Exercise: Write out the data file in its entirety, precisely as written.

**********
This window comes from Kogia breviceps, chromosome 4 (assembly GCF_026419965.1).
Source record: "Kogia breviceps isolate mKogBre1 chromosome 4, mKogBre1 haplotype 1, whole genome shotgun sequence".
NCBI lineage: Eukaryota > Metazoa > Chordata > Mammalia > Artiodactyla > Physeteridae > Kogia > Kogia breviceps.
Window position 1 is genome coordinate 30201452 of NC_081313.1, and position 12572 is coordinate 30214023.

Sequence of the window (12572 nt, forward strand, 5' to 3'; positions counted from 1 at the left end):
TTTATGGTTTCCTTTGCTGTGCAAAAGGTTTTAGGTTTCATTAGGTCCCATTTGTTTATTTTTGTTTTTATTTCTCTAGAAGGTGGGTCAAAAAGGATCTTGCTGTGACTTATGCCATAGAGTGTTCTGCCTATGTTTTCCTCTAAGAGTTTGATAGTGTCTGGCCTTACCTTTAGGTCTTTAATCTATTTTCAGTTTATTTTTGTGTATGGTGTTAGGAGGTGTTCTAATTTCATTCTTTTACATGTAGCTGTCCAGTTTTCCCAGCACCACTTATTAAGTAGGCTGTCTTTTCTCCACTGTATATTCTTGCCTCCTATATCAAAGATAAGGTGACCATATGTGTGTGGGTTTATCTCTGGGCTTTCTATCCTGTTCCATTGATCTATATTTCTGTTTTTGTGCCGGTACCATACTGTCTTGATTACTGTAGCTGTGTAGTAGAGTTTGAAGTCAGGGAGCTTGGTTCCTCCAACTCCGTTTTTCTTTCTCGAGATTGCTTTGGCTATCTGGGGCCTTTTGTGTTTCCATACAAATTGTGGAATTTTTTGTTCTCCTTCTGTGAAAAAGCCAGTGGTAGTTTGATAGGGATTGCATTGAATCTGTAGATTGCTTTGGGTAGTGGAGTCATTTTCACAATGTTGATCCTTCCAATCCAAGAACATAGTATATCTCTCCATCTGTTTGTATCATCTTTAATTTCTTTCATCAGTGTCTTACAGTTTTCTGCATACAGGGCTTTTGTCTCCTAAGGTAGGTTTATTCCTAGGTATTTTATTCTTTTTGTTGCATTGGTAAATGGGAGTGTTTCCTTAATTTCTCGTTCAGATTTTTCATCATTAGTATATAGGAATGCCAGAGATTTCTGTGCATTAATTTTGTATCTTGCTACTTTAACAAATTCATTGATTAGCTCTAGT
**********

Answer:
This window comes from Kogia breviceps, chromosome 4 (assembly GCF_026419965.1).
Source record: "Kogia breviceps isolate mKogBre1 chromosome 4, mKogBre1 haplotype 1, whole genome shotgun sequence".
NCBI lineage: Eukaryota > Metazoa > Chordata > Mammalia > Artiodactyla > Physeteridae > Kogia > Kogia breviceps.
Window position 1 is genome coordinate 30201452 of NC_081313.1, and position 12572 is coordinate 30214023.

Sequence of the window (12572 nt, forward strand, 5' to 3'; positions counted from 1 at the left end):
TTTATGGTTTCCTTTGCTGTGCAAAAGGTTTTAGGTTTCATTAGGTCCCATTTGTTTATTTTTGTTTTTATTTCTCTAGAAGGTGGGTCAAAAAGGATCTTGCTGTGACTTATGCCATAGAGTGTTCTGCCTATGTTTTCCTCTAAGAGTTTGATAGTGTCTGGCCTTACCTTTAGGTCTTTAATCTATTTTCAGTTTATTTTTGTGTATGGTGTTAGGAGGTGTTCTAATTTCATTCTTTTACATGTAGCTGTCCAGTTTTCCCAGCACCACTTATTAAGTAGGCTGTCTTTTCTCCACTGTATATTCTTGCCTCCTATATCAAAGATAAGGTGACCATATGTGTGTGGGTTTATCTCTGGGCTTTCTATCCTGTTCCATTGATCTATATTTCTGTTTTTGTGCCGGTACCATACTGTCTTGATTACTGTAGCTGTGTAGTAGAGTTTGAAGTCAGGGAGCTTGGTTCCTCCAACTCCGTTTTTCTTTCTCGAGATTGCTTTGGCTATCTGGGGCCTTTTGTGTTTCCATACAAATTGTGGAATTTTTTGTTCTCCTTCTGTGAAAAAGCCAGTGGTAGTTTGATAGGGATTGCATTGAATCTGTAGATTGCTTTGGGTAGTGGAGTCATTTTCACAATGTTGATCCTTCCAATCCAAGAACATAGTATATCTCTCCATCTGTTTGTATCATCTTTAATTTCTTTCATCAGTGTCTTACAGTTTTCTGCATACAGGGCTTTTGTCTCCTAAGGTAGGTTTATTCCTAGGTATTTTATTCTTTTTGTTGCATTGGTAAATGGGAGTGTTTCCTTAATTTCTCGTTCAGATTTTTCATCATTAGTATATAGGAATGCCAGAGATTTCTGTGCATTAATTTTGTATCTTGCTACTTTAACAAATTCATTGATTAGCTCTAGT